The Presbyterian Church (USA) made a watershed decision last March to formally recognize gay marriage, allowing same-sex couples to wed in its own congregations.
Last Sunday, the clergy officially amended its Constitution accordingly, redefining marriage as “a commitment between two people, traditionally a man and a woman,” the New York Times reports.
Approved by an overwhelming majority of the church’s 171 regional bodies, the amendment fell right on the heels of the US Supreme Court’s landmark civil rights ruling last week, which legalized same-sex marriage across all fifty states.
The Presbyterian Church, with its some 1.8 million members and nearly 10,000 congregations, rose to the forefront of LGBT inclusivity in recent years after its 2011 decision to ordain openly gay clergy in same-sex relationships.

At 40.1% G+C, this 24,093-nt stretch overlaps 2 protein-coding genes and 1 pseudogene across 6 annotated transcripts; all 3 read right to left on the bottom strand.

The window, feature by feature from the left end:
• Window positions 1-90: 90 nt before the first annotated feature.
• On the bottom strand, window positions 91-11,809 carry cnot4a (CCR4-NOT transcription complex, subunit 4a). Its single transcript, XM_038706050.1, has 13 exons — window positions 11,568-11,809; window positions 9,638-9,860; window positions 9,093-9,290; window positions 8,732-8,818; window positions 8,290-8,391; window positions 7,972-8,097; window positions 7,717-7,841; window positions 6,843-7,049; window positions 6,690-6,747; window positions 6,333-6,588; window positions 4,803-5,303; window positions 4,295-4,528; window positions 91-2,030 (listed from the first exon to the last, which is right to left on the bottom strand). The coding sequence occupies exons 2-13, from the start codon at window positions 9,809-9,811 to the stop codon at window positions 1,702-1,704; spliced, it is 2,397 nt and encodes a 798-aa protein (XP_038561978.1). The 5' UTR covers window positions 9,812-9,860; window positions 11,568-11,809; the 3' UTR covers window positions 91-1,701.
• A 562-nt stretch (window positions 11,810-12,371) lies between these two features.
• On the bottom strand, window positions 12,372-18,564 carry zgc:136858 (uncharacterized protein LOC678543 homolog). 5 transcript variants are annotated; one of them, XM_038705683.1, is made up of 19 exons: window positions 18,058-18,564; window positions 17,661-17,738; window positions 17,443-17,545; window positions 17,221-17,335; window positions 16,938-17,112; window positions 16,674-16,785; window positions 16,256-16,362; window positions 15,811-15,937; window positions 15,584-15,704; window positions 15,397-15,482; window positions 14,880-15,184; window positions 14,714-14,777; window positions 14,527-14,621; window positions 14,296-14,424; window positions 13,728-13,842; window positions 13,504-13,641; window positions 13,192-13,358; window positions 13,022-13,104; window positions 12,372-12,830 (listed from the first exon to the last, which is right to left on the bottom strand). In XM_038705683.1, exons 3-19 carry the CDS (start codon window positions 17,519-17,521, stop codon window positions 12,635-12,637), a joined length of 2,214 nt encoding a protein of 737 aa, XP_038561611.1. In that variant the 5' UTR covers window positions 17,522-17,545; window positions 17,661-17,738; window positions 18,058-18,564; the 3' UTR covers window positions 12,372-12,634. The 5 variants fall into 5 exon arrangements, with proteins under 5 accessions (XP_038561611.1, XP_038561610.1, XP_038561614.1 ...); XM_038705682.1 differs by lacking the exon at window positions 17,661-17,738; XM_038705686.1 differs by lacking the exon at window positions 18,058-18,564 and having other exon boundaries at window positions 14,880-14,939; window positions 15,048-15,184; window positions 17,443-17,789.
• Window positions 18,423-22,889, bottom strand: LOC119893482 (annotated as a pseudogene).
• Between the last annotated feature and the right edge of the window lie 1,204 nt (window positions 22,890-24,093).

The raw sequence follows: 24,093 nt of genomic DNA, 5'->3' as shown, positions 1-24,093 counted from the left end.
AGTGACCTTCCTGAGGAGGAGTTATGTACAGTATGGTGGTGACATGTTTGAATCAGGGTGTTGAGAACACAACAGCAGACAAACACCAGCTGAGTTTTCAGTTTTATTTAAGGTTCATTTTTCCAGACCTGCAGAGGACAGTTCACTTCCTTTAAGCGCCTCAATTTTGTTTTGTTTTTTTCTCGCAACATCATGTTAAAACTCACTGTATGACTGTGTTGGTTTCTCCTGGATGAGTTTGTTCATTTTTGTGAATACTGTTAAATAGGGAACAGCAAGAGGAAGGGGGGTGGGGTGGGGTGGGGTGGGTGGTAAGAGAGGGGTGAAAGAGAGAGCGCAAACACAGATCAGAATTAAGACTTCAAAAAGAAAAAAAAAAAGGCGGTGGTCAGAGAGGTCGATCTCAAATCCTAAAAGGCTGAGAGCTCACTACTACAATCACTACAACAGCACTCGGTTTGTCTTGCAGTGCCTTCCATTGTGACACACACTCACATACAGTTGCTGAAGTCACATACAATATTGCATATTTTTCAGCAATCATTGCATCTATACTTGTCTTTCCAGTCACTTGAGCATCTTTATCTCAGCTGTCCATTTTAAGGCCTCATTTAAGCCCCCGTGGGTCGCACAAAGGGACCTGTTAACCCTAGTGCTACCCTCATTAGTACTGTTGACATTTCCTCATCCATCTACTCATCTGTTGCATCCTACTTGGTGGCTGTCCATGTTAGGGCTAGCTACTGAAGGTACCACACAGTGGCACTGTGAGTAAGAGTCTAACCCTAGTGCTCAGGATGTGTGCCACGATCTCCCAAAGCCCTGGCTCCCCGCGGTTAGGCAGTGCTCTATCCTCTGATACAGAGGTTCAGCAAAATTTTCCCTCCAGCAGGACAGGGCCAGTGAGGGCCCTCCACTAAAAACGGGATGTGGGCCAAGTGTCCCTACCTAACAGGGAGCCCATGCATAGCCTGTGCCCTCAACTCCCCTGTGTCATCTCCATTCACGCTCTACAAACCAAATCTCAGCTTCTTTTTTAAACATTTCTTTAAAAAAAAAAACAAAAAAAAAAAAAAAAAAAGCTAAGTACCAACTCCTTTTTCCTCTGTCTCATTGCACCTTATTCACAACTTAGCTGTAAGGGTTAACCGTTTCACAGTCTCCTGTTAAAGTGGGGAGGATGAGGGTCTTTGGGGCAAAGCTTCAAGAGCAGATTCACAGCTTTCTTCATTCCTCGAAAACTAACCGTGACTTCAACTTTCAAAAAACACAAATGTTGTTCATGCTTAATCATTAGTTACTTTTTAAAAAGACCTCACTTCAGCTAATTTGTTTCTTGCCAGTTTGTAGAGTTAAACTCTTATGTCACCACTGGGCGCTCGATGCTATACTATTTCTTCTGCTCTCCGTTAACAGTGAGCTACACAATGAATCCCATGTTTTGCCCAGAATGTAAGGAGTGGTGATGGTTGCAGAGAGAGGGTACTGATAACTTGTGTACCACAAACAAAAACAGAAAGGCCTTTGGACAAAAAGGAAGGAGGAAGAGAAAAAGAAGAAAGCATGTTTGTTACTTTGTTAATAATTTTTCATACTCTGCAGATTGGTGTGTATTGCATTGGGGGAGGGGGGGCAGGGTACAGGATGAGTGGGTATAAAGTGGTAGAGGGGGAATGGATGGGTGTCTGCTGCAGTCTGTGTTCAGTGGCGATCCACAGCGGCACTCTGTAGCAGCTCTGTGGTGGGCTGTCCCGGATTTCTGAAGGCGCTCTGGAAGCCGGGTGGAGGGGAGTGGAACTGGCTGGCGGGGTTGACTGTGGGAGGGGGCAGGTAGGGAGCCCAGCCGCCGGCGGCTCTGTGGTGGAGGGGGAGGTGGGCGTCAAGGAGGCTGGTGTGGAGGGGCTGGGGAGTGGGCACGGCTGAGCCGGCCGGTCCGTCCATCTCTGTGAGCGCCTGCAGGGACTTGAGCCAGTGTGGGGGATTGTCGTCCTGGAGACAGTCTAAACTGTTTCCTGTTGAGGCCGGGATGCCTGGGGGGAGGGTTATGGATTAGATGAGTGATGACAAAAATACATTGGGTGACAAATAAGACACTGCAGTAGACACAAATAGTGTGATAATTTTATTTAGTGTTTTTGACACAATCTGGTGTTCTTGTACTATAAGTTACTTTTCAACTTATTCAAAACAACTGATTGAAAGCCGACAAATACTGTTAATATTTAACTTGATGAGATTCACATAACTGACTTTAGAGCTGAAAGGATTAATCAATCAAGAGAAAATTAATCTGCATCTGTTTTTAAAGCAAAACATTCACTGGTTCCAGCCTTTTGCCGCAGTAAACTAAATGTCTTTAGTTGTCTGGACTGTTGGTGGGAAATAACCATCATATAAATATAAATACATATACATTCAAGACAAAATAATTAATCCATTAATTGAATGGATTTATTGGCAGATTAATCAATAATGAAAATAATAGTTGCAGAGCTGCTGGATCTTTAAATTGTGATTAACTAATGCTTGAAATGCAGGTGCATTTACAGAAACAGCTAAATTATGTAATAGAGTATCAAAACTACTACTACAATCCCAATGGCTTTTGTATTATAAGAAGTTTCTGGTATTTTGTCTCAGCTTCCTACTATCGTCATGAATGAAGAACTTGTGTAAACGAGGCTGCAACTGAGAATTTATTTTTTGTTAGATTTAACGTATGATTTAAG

The First Presbyterian Church in the City of New York, in response to the Supreme Court’s decision to legalize same-sex marriage, hailed the ruling, “a legal victory that reflects the grace of God, as well as the equality of all citizens,” in a letter to parishioners.
“As we give thanks for this decision, let us give thanks for all those who have worked so hard to see this day of justice. This was the culmination of years of struggle by those who pushed for a more inclusive church and nation, including many members of our own faith community.”
The 1,200-strong Greenwich Village congregation went on to encourage its members to lay out blankets on their lawn to enjoy the Pride festivities after mass had concluded, adding, “we hope to see you Sunday as we serve, cheer on the parade, and continue to show God’s love for all people from this corner of 12th Street and 5th Avenue.”